9. But, as we pointed out during the argument, apart from all other questions, these articles were not proved in such a manner as to entitle us to take them into consideration. We must, therefore, deal with the article complained of as it stands.

10. Now the first words that the learned Advocate-General has laid stress upon is the call to the Nationalist party to once more assume their legitimate place in the 'struggle for Indian liberties.' This, it is said, is a clear invitation by the writer to his countrymen to join in a movement having for its attainment the liberation of India from foreign rule. But in my opinion the words standing alone are capable of a much more innocent meaning. The use of the word 'liberties' in the plural would not prima facie point to liberation of the country from foreign rule, but to certain specific liberties and this view appears to be supported by the subsequent portion of the article when the writer sets out what the demand of the Nationalist Party must be, viz., an effective voice in legislation and finance and some control over the Executive.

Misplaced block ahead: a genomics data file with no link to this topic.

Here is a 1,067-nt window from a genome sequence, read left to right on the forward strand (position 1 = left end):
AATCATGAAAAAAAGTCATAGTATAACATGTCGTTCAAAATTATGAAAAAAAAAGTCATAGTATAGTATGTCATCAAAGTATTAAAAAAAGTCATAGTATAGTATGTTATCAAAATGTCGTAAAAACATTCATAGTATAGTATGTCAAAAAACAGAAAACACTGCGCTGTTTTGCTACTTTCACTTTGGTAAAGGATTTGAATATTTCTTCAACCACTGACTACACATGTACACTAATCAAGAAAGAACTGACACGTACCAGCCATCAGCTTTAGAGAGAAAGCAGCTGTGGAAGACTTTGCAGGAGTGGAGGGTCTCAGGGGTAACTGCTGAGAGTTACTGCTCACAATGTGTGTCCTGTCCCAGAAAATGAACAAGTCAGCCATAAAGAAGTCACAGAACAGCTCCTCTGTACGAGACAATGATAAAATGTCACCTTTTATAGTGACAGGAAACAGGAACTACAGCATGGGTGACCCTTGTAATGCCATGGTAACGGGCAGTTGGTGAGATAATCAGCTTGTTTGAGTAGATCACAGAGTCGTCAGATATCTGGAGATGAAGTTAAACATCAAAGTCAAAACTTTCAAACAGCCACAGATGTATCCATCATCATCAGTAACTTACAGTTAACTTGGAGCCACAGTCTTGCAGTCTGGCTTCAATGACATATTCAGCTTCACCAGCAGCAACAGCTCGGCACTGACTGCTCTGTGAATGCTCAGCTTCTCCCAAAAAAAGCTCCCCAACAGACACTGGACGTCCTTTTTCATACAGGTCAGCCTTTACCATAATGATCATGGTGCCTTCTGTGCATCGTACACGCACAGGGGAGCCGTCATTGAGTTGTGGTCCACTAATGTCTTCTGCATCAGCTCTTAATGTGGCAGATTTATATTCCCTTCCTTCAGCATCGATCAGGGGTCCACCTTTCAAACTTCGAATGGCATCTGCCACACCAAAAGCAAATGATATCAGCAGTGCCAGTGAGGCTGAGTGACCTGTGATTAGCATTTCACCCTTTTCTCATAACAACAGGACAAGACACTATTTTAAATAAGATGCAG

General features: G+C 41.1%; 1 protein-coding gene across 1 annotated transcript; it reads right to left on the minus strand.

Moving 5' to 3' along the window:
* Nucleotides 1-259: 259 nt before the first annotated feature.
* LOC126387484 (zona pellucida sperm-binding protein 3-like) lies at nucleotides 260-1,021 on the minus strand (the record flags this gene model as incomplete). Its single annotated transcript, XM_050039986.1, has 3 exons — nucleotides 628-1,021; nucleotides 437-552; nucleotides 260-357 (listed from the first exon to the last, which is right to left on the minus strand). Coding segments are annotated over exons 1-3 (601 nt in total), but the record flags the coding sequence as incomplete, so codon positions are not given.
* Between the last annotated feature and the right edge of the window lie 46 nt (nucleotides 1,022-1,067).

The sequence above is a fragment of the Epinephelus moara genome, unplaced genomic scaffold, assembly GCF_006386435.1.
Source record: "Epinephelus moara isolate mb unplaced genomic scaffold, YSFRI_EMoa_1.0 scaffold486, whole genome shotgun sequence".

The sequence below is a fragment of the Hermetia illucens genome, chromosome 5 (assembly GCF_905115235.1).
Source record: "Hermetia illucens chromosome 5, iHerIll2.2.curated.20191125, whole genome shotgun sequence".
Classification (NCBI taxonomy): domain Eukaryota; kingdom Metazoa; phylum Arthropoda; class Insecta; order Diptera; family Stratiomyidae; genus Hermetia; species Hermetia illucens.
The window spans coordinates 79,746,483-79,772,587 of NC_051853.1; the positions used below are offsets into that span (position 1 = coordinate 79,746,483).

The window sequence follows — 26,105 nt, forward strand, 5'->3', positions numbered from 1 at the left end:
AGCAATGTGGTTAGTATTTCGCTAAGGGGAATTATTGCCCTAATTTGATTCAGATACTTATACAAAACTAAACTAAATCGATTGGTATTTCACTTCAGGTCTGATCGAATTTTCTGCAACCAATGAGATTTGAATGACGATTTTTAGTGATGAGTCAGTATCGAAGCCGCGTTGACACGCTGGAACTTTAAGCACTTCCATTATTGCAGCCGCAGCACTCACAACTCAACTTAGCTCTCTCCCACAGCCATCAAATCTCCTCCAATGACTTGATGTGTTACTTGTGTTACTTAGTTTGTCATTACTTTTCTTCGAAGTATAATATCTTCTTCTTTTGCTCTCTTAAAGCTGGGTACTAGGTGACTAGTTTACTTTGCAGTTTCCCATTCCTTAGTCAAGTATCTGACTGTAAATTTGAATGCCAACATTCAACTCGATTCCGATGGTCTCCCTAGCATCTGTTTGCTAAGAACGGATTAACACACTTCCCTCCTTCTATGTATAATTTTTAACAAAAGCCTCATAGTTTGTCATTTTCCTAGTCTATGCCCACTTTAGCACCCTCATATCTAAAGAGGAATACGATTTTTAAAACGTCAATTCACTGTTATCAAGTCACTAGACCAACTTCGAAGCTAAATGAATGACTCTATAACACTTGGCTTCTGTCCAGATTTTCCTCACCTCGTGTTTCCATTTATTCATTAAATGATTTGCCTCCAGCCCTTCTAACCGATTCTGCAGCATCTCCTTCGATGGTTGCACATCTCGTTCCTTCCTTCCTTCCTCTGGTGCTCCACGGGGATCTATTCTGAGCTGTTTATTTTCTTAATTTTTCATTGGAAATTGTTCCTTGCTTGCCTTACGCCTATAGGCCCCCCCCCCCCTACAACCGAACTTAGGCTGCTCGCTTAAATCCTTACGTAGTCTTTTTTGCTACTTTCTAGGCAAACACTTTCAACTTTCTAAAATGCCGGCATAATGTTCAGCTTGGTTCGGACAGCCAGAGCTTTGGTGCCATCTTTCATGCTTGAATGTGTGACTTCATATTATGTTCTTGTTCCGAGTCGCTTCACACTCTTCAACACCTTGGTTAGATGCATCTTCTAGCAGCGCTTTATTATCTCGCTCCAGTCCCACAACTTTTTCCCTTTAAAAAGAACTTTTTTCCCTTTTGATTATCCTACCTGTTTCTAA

11. The next portion of the article on which the learned Advocate-General laid stress is the portion 'The survival of moderate politics in India depended on two factors, the genuineness of the promised reforms and the use made of them by the Connectionists of the opportunity given them by the practical suppression of Nationalist public activity.... Had the reforms been a genuine initiation of constitutional progress the moderate tactics might have received some justification from events.... The reforms have shown that nothing can be expected from persistence in moderate politics except retrogression, disappointment and humiliation.' The argument put forward on this part of the articles is that the statement that the reforms are not 'genuine' or a 'genuine initiation of constitutional progress,' holds the Government up to hatred and contempt as implying that they have given the people something that is not 'genuine.' To my mind this is a very far-fetched argument. The writer was obviously entitled to express his opinion on the reform scheme and the mere fact that he states that the scheme is not a genuine reform or not a genuine measure of constitutional progress cannot be seditious. But then it is said that the statement that 'nothing can be expected from persistence in moderate politics except retrogression, disappointment and humiliation,' followed subsequently by the words 'discomfited and humiliated by the 'Government' are obviously seditious as the words mean that the Government has humiliated a large portion of the people, viz., the moderate party, and, therefore, the statement brings the Government into hatred or contempt. It is obvious that this is not the natural or ordinary meaning of the words. The natural meaning is that the moderate party has been humiliated by accepting the Reform Scheme which is not a measure of 'constitutional progress.' Then a portion of the article was relied upon as showing that the writer was advocating that violent methods should be used if necessary. The words are 'If the Nationalists stand back any longer, either the national movement will disappear or the void created will be relied by a sinister and violent activity.'